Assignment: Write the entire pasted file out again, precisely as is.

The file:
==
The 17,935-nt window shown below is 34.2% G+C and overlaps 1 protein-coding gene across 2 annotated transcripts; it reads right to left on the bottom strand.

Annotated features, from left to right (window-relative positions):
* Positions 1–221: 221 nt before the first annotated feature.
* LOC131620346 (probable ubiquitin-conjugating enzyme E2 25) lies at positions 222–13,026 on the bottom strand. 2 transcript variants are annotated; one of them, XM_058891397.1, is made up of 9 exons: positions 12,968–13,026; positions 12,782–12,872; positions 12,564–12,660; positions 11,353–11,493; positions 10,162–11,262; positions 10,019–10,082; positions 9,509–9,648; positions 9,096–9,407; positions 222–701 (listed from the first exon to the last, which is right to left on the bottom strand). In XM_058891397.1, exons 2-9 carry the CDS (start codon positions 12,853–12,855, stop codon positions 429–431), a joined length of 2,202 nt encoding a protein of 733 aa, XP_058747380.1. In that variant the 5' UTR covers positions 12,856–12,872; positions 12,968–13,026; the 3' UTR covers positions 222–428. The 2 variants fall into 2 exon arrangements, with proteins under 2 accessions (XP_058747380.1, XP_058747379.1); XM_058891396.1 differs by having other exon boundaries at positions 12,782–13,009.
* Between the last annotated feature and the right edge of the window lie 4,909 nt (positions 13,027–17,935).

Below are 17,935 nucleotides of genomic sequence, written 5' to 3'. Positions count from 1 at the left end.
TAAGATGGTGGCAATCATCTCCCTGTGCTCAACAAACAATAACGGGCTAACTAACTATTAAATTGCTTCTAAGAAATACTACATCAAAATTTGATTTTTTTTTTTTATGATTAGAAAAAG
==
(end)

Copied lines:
The 17,935-nt window shown below is 34.2% G+C and overlaps 1 protein-coding gene across 2 annotated transcripts; it reads right to left on the bottom strand.

Annotated features, from left to right (window-relative positions):
* Positions 1–221: 221 nt before the first annotated feature.
* LOC131620346 (probable ubiquitin-conjugating enzyme E2 25) lies at positions 222–13,026 on the bottom strand. 2 transcript variants are annotated; one of them, XM_058891397.1, is made up of 9 exons: positions 12,968–13,026; positions 12,782–12,872; positions 12,564–12,660; positions 11,353–11,493; positions 10,162–11,262; positions 10,019–10,082; positions 9,509–9,648; positions 9,096–9,407; positions 222–701 (listed from the first exon to the last, which is right to left on the bottom strand). In XM_058891397.1, exons 2-9 carry the CDS (start codon positions 12,853–12,855, stop codon positions 429–431), a joined length of 2,202 nt encoding a protein of 733 aa, XP_058747380.1. In that variant the 5' UTR covers positions 12,856–12,872; positions 12,968–13,026; the 3' UTR covers positions 222–428. The 2 variants fall into 2 exon arrangements, with proteins under 2 accessions (XP_058747380.1, XP_058747379.1); XM_058891396.1 differs by having other exon boundaries at positions 12,782–13,009.
* Between the last annotated feature and the right edge of the window lie 4,909 nt (positions 13,027–17,935).

Below are 17,935 nucleotides of genomic sequence, written 5' to 3'. Positions count from 1 at the left end.
TAAGATGGTGGCAATCATCTCCCTGTGCTCAACAAACAATAACGGGCTAACTAACTATTAAATTGCTTCTAAGAAATACTACATCAAAATTTGATTTTTTTTTTTTATGATTAGAAAAAG